TEMPLE NUGENT BRYDGES CHANDOS GRENVILLE, Richard Plantagenet, Earl Temple (1797-1861).

Published in The History of Parliament: the House of Commons 1790-1820, ed. R. Thorne, 1986
Available from Boydell and Brewer



1818 - 17 Jan. 1839

Family and Education

b. 11 Feb. 1797, o.s. of Richard Temple Nugent Grenville*, 2nd Mq. of Buckingham, by Lady Anne Elizabeth Brydges, da. and h. of James Brydges, 3rd Duke of Chandos. educ. Eton 1808; Oriel, Oxf. 1815. m. 13 May 1819, Lady Mary Campbell (div. 19 Jan. 1850), da. of John, 4th Earl of Breadalbane [S], 1s. 1da. Styled Earl Temple 1813-22, Mq. of Chandos 1822-39; GCH 1835; suc. fa. as 2nd Duke of Buckingham and Chandos 17 Jan. 1839; KG 11 Apr. 1842.

Offices Held

Ld. privy seal Sept. 1841-Feb. 1842; PC 3 Sept. 1841.

High steward, Winchester.

Col. Bucks. yeomanry 1839.


Temple inherited a full measure of his father’s egotism and at the age of 19 caused outrage in his family by trying to elope, probably with the woman whom Creevey saw on a visit to Bedlam in 1824, when he wrote that she had been driven mad by the Grenvilles’ forcible recovery of the promissory bond of marriage which Temple had given her. His great-uncle Thomas Grenville commented:

Nothing can equal the infatuation of the young man, or the degree of misconduct produced by it, except the vehement and ungoverned feelings of Lord Buckingham ... [who] is naturally anxious to send him abroad immediately. I wish he may go, but I cannot feel sanguine in the persuasion that he will; the low company that he has been living in seems to have debauched his mind as well as body for the time, and there is no salvation for him but in his being torn away from these disgraceful scenes, to which however he returns almost as often as he promises to renounce them.

A few days later he was able to tell Lord Grenville of ‘the first signs of a returning sense of duty’ indicated by Temple’s ‘deep regret and contrition’. The young man was sent abroad early in 1817, but Henry Wellesley, who met him in Madrid, was critical of his leash-holders, Messrs Hughes and Chase, as a pedant and a vulgarian respectively: ‘I think Lord Temple a remarkably fine young man, but somebody should be with him, whose opinions he would follow, and in whom he would have confidence’.1

Lord Buckingham decided not to accept an invitation for Temple to stand for Winchester on a vacancy in March 1818, but sent him there ‘to make his excuses in person’. He ‘managed so well’ that, to his father’s delight, he revived the Chandos interest, in abeyance since 1812. Before Temple was returned for the family’s county seat at the general election, Buckingham told Charles Williams Wynn that, as he no longer saw any prospect of the formation of a genuine ‘third party’, he would impress on his son ‘and those who in the next Parliament will act with him’, the ‘prudence of pledging themselves to as few opinions as possible, and consequently of keeping themselves quite free to act as circumstances may require’. After the election he informed his lieutenant William Fremantle that ‘Temple’s politics are quite right, and he seems inclined to make the question of triennial parliaments his debut’.2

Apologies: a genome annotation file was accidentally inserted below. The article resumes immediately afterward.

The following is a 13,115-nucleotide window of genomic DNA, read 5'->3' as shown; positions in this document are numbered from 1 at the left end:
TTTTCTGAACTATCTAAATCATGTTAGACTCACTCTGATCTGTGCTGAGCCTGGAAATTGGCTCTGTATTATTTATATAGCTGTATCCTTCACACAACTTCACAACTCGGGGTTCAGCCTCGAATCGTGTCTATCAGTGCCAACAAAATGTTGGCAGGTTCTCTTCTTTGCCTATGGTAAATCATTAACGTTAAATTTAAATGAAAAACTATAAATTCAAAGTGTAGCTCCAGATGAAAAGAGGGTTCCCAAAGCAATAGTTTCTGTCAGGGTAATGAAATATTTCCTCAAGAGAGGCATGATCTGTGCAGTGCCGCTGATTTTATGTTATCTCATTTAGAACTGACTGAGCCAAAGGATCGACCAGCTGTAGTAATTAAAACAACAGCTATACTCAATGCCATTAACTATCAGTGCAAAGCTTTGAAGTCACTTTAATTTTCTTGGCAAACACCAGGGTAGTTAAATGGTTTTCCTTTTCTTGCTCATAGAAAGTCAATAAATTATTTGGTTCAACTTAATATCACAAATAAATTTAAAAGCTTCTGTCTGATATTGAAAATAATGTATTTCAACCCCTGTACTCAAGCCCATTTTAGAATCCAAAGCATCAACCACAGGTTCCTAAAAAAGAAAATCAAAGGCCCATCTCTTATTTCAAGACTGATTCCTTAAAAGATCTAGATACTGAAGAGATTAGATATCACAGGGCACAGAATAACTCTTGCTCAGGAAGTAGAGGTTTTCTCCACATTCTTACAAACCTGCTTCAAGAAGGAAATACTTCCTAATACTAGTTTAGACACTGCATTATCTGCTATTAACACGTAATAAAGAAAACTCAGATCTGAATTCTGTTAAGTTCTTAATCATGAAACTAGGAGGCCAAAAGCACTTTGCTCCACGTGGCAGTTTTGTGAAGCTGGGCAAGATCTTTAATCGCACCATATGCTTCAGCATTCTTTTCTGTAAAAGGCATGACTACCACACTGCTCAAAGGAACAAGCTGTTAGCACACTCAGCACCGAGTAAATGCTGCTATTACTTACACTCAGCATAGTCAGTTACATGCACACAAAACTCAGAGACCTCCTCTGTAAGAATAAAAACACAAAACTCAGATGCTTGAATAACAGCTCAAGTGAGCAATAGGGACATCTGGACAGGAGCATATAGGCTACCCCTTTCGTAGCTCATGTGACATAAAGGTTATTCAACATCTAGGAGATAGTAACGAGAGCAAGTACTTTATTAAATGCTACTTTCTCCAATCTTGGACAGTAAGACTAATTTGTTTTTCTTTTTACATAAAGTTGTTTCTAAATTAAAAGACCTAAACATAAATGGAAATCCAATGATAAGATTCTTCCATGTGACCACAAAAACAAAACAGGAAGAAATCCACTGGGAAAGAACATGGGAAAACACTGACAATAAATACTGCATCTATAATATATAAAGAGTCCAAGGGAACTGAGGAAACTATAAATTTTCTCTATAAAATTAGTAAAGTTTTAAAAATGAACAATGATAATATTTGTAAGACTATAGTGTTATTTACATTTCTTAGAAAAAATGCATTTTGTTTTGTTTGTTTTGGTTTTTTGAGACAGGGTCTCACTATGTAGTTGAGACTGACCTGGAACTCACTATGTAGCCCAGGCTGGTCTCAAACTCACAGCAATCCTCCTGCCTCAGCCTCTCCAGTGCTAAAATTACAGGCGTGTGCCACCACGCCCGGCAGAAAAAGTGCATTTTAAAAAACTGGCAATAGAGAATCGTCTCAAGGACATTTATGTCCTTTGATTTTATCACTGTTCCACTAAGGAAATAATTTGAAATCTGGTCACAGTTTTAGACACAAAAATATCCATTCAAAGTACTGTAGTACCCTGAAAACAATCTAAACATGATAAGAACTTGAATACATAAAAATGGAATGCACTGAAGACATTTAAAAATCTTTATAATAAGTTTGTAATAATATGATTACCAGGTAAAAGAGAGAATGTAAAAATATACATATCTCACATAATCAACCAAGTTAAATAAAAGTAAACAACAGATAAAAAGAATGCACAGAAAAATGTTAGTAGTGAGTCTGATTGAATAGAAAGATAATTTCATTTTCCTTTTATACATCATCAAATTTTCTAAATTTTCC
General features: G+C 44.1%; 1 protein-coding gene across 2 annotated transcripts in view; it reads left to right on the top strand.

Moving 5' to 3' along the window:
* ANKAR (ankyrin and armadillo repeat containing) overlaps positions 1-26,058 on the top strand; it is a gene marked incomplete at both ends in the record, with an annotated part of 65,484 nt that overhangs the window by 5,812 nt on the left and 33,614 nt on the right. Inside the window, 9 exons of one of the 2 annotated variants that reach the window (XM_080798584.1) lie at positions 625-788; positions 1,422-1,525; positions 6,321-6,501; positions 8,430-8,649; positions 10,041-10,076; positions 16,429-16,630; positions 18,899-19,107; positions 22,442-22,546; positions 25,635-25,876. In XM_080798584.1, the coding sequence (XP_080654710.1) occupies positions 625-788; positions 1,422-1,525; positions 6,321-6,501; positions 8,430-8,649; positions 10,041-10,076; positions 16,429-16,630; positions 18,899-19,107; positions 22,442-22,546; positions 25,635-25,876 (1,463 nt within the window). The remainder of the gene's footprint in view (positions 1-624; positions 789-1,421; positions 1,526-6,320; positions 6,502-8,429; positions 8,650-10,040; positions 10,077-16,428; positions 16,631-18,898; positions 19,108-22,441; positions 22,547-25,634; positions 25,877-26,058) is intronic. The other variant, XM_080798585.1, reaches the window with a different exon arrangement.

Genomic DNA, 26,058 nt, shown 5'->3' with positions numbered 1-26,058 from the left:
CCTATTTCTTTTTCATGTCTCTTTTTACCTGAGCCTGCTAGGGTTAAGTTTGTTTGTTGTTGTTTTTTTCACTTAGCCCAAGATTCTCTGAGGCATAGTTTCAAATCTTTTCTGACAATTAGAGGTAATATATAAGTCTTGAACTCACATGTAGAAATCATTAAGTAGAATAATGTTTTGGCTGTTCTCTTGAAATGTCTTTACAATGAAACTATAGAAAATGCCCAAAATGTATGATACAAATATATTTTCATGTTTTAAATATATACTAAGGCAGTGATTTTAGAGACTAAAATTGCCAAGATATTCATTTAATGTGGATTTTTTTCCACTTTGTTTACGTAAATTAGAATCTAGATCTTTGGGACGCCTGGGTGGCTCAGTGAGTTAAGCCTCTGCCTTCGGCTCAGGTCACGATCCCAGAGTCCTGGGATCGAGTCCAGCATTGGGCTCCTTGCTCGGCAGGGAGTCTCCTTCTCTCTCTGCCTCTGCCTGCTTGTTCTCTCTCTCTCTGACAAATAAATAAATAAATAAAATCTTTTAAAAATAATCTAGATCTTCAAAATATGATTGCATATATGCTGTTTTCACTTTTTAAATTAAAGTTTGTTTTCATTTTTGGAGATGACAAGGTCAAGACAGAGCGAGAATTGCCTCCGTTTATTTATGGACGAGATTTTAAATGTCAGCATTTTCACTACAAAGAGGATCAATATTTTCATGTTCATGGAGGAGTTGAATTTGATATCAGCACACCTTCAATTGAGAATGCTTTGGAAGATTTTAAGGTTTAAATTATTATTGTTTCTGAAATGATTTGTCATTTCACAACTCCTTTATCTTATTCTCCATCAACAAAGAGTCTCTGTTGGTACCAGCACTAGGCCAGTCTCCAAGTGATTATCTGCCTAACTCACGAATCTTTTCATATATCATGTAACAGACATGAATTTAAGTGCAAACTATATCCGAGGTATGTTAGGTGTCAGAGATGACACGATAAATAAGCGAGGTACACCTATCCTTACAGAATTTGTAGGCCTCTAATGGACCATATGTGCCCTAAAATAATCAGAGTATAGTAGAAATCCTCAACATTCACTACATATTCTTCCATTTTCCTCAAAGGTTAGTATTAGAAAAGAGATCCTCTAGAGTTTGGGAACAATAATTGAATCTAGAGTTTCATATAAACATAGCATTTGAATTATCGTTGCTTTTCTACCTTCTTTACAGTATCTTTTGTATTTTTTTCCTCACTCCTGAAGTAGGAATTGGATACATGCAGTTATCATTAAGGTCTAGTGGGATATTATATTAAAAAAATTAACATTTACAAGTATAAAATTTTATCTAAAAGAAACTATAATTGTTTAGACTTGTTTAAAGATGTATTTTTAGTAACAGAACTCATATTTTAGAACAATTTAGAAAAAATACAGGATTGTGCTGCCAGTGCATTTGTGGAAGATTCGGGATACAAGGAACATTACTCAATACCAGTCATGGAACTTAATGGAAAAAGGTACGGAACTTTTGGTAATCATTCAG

At the outset of his political career he proved a model of filial obedience. In accordance with his father’s wishes, he voted against government in support of Tierney’s motion on the resumption of cash payments, 2 Feb., but abstained from the division of 8 Feb. on the motion to add Brougham to the committee of inquiry. He agreed with his father that the Duke of York’s allowance should be supported and divided against Tierney’s amendment to reduce it, 22 Feb. Williams Wynn, who voted with opposition, reported to Buckingham:

The reason why I did not previously discuss the matter with Temple, you will easily conceive, since you must know that, in my view, no advantage arising from union of friends could be worth the hazard of inducing him to give a vote (especially at this early part of his parliamentary career) in which you do not fully concur. He appears to me, in every conversation which we have yet had, to have exactly the feeling which is the surest presage of good, an extreme anxiety to do what is right, accompanied with a disposition to allow their full weight to the opinions of others.

Apart from pairing in favour of inquiry into Scottish burgh reform, 1 Apr. 1819, when he acted with most of the other Grenvillites, Temple cast no further recorded votes against government in this period. He conformed to the line laid down by his father in abstaining from the division on Tierney’s censure motion, 18 May 1819. He took no part in the debate on parliamentary reform, 1 July, and delivered his maiden speech in support of the address, 24 Nov. 1819, when he called for stern measures ‘to put down the spirit of insubordination which prevailed’. Williams Wynn wrote that the ‘few words’ he uttered were ‘not enough to form any opinion one way or another as to his future performance’.3 Unlike his father and uncles, Temple was hostile to Catholic relief, but the discord which arose from this and other causes lay in the future.

He died in reduced circumstances, having completed the financial ruin of his family through extravagance and folly, 29 July 1861.4

Ref Volumes: 1790-1820

Author: David R. Fisher


  • 1. HMC Fortescue, x. 408, 416-17; Creevey’s Life and Times, 198; Add. 34715, f. 266.
  • 2. Buckingham, Regency, ii. 237; Fremantle mss, Buckingham to Fremantle, 12 Mar., 30 July; NLW, Coedymaen mss 20, Buckingham to Williams Wynn [Apr. 1818].
  • 3. Fremantle mss, Buckingham to Fremantle, [24], 27 Jan., 10 Feb. 1819; Buckingham, ii. 300, 303-4, 322-3; Coedymaen mss 12, f. 930.
  • 4. F. M. L. Thompson, Econ. Hist. Rev. (ser. 2), viii (1955), 36-52; D. and E. Spring, Huntington Lib. Quarterly, xxix (1956), 165-90.